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Need to Screen Your Customers for Fraud? Use Name Matching
June 30, 2022 | Name Matching, Risk Management
Merchants Need to Combat Fraud and Bad Actors Aggressively
A minority of customers will attempt to cheat merchants in many different ways:
- Customers will violate provisions in their membership or passholder contracts to buy and resell discounted items.
- Fraudsters will use stolen credit cards to buy goods and then resell them directly or through unauthorized dealers.
- Customers will illegally sell partially used multi-day passes.
- Shoplifters will return items they have stolen for a refund.
- Customers will use a stolen credit card at e-commerce sites.
- Customers will contact a bank about a previous purchase from a merchant and attempt to reverse the credit card charge.
- Customers will refuse to pay and remain delinquent.
These are just a sample of the ways customers can cheat merchants. There is an infinity of other ways of doing it.
In order to counter these fraudulent activities, merchants typically maintain a blacklist consisting of data elements from previously established fraud cases, such as person name, address, phone number, and email address. This allows them to turn away repeat offenders by refusing their business. In the service industry (e.g., entertainment, hospitality), companies want to keep bad actors away before providing the service. Retailers want to screen customers in real time at the point of sale. In both of these cases all data provided by a customer is checked in real time against the blacklist. If a match is made, the service is refused or the purchase is declined.
Fraudsters Will Frequently Provide Different Biographical Information to Evade Detection
In e-commerce, would-be fraudsters will frequently enter data elements that differ from what they have entered previously.
- They will vary their names:
- They will use nicknames: Joseph vs. Joe.
- They will misspell their names: Smith vs. Smyth.
- They will use their middle name instead of their first: John Michaelson vs. Fitzgerald Michaelson.
- In the case of foreign names, a customer may vary the name in a way that is unique to the relevant language; for example, an Arabic surname may vary between alRasheed, arRasheed, or Rasheed.
- Addresses may be altered:
- 1 Beaver Park Road vs. One Beaver Pk Rd.
- More complex cases occur where more than one person is involved in fraudulent activity, such as with gangs:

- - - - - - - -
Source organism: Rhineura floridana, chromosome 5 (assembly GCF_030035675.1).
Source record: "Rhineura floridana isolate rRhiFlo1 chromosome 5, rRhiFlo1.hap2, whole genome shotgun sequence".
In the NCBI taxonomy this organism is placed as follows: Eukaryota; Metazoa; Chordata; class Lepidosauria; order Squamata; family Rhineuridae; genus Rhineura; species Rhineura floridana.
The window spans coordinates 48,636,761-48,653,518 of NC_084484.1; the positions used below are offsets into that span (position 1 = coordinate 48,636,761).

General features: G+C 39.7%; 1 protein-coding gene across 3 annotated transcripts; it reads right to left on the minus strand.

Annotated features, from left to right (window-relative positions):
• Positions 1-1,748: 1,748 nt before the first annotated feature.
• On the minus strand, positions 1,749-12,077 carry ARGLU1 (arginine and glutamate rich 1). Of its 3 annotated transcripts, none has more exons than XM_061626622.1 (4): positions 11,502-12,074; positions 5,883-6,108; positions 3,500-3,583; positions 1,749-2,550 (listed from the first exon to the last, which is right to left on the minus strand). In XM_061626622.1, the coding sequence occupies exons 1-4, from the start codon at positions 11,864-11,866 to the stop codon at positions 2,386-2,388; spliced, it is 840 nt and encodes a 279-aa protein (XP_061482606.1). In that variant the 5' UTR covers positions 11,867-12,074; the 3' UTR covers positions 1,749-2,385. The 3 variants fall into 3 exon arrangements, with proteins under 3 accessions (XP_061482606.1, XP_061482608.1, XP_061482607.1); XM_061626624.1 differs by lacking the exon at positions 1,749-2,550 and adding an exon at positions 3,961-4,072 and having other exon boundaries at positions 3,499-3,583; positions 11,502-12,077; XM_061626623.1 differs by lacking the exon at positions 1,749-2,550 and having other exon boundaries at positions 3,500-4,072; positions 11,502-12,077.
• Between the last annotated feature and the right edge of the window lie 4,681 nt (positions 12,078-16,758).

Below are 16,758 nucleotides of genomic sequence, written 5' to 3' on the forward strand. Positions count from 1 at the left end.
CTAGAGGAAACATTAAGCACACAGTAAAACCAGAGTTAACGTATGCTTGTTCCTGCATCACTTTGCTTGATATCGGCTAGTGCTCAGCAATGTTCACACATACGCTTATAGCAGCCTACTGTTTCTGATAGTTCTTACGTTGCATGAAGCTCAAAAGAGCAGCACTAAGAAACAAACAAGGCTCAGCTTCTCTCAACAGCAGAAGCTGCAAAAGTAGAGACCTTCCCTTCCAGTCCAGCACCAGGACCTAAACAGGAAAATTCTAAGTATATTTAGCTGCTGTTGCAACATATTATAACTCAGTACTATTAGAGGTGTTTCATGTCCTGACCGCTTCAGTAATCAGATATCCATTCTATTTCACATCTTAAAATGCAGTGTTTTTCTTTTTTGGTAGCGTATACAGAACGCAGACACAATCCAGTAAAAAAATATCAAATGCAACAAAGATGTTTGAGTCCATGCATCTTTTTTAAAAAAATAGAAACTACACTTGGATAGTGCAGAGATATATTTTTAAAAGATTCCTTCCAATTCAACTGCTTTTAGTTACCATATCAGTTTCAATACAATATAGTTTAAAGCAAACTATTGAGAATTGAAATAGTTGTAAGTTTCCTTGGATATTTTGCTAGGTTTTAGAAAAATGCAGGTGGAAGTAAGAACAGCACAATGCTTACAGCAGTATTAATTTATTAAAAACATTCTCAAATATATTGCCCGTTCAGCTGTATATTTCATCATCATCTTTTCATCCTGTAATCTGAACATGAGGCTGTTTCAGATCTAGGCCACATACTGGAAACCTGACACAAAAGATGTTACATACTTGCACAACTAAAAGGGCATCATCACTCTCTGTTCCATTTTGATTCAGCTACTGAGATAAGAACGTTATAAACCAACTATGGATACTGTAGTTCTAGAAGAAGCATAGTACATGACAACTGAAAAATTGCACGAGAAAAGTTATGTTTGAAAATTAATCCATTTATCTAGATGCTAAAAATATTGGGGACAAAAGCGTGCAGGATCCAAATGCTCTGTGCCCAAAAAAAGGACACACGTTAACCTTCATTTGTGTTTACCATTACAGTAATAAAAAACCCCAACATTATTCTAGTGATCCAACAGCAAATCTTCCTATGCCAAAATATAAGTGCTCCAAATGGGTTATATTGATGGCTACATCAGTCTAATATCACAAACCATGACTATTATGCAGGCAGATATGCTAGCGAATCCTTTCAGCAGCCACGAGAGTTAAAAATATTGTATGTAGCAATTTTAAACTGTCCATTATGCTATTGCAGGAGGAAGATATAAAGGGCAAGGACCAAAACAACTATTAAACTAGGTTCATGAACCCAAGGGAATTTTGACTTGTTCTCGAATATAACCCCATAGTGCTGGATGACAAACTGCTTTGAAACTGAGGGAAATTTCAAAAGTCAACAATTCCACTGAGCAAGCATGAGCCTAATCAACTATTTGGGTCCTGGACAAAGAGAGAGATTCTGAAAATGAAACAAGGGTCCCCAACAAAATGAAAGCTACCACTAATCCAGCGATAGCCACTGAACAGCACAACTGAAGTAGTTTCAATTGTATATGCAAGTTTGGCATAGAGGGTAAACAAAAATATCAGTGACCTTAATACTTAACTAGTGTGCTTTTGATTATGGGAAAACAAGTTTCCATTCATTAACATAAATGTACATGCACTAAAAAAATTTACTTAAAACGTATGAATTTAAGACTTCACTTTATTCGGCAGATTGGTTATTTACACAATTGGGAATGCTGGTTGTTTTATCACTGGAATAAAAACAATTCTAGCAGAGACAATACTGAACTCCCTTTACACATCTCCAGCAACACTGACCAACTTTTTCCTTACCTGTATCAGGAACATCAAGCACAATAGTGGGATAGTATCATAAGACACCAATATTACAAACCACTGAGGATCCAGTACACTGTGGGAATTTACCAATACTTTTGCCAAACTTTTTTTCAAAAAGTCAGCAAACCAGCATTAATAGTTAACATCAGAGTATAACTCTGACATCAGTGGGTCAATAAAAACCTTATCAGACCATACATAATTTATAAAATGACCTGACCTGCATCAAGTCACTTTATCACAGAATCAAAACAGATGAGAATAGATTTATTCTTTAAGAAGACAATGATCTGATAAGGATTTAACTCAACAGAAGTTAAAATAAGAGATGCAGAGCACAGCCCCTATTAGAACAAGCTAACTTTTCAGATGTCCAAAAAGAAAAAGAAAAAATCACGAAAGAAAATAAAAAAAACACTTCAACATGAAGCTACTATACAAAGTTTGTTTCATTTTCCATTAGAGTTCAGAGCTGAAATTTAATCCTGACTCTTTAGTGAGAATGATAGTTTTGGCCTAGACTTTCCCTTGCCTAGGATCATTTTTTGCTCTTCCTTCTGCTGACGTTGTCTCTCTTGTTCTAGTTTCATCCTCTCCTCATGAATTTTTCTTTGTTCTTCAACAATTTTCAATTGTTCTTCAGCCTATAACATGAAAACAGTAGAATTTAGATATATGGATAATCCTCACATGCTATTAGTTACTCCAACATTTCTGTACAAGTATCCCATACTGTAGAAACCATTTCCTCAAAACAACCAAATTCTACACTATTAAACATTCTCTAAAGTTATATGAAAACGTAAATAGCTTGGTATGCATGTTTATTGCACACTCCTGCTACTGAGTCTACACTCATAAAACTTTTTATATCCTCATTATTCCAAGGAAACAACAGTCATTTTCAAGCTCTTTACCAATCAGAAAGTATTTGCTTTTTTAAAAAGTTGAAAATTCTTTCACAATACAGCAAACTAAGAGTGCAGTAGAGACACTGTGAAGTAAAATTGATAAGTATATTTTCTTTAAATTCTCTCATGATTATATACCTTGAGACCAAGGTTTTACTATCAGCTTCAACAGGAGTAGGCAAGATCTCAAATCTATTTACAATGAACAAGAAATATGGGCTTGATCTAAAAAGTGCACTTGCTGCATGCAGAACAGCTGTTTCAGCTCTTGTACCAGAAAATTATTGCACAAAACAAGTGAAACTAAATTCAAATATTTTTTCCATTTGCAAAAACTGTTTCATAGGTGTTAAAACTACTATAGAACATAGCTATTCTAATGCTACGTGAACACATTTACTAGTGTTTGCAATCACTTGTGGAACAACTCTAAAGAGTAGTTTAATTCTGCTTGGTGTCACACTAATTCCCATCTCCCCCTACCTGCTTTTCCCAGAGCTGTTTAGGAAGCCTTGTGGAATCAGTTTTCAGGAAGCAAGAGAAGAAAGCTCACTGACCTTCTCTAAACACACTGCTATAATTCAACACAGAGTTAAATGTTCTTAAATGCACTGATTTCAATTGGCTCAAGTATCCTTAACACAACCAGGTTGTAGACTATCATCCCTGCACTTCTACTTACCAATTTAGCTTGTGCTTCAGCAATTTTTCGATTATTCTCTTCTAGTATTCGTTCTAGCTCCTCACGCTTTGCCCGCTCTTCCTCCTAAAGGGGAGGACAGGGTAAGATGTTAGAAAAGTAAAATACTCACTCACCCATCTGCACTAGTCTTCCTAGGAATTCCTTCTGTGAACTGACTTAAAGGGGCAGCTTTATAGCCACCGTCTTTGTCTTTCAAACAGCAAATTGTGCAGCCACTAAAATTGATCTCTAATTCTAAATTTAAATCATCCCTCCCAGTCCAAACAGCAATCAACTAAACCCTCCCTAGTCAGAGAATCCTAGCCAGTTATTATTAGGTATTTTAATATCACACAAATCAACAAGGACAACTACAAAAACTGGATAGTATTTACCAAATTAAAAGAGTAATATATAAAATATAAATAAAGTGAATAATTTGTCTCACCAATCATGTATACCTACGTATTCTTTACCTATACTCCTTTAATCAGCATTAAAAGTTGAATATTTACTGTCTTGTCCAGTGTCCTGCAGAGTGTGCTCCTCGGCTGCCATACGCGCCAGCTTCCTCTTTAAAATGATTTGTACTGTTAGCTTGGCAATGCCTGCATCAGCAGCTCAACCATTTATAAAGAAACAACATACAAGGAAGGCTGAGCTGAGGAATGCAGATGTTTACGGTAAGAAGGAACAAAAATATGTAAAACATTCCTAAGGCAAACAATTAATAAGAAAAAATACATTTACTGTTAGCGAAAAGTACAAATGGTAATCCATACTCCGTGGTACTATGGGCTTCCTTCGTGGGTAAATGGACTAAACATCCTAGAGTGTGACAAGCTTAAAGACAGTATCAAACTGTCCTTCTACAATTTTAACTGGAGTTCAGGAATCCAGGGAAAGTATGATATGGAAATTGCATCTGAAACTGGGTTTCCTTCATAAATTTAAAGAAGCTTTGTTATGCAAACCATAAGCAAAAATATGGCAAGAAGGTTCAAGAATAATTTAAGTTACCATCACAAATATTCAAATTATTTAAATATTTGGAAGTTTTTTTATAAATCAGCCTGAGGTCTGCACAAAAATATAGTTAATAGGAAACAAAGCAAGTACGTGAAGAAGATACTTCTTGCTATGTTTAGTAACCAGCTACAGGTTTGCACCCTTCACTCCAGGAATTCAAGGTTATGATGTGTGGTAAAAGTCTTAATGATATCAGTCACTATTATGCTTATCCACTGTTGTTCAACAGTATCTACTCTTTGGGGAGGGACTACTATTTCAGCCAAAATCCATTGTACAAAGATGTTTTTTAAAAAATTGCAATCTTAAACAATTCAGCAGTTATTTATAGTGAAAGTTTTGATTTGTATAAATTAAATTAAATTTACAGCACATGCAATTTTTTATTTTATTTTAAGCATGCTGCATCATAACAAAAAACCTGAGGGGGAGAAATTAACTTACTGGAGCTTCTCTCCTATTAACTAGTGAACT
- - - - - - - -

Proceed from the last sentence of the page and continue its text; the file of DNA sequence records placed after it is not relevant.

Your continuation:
- A person approaches the merchant whose name has not been previously blacklisted, but who shares a residential address with someone who is.
Name Matching Is a Technology That Can Help
What is needed is technology that can match on each data field and return a score of likelihood of a valid match:
- It needs to be highly accurate, minimizing both false positives (low precision) and false negatives (low recall) or allowing for a user preference to err on one or the other.
- For each data field, it needs to apply matching that is suitable to the characteristics of that field (e.g., person name, address) and needs to handle variations such as those mentioned above and many others.
- It also needs to be able to return a combined score for all fields.
How State-of-the-Art Name Matching Works
Unlike traditional approaches such as Soundex, metaphone, edit distance, etc., state-of-the-art Name Matching uses AI and Machine Learning to train its matching models using a very large sample of real-world name variant data. It has different matching models for each entity type such as person, address, etc., thus achieving the highest possible accuracy for each type.
Name Matching is tunable. In the case of catching fraudsters, a high match on any one of the data elements – name, address, etc. – might be enough to reject the transaction. Of course, each company needs to be able to set its own business rules. A match involving a common person name (think “John Jones”) may not be enough for an automatic rejection. On the other hand, in the case of potential gang activity, a match on just the physical address would be a strong indicator of nefarious activity. Advanced Name Matching provides the tunability necessary to support this.
To provide more capability, advanced Name Matching also allows the setting of numerical weights on each field to specify precisely how important they are for overall matching. In addition, it provides a way to combine the field results to produce a combined score for an entire record. Finally, Name Matching must scale well to handle matching of large volumes of names.
In sum, Name Matching allows quick and accurate screening that will help merchants match effectively and in real time at the time of transaction to avoid costly fraud.
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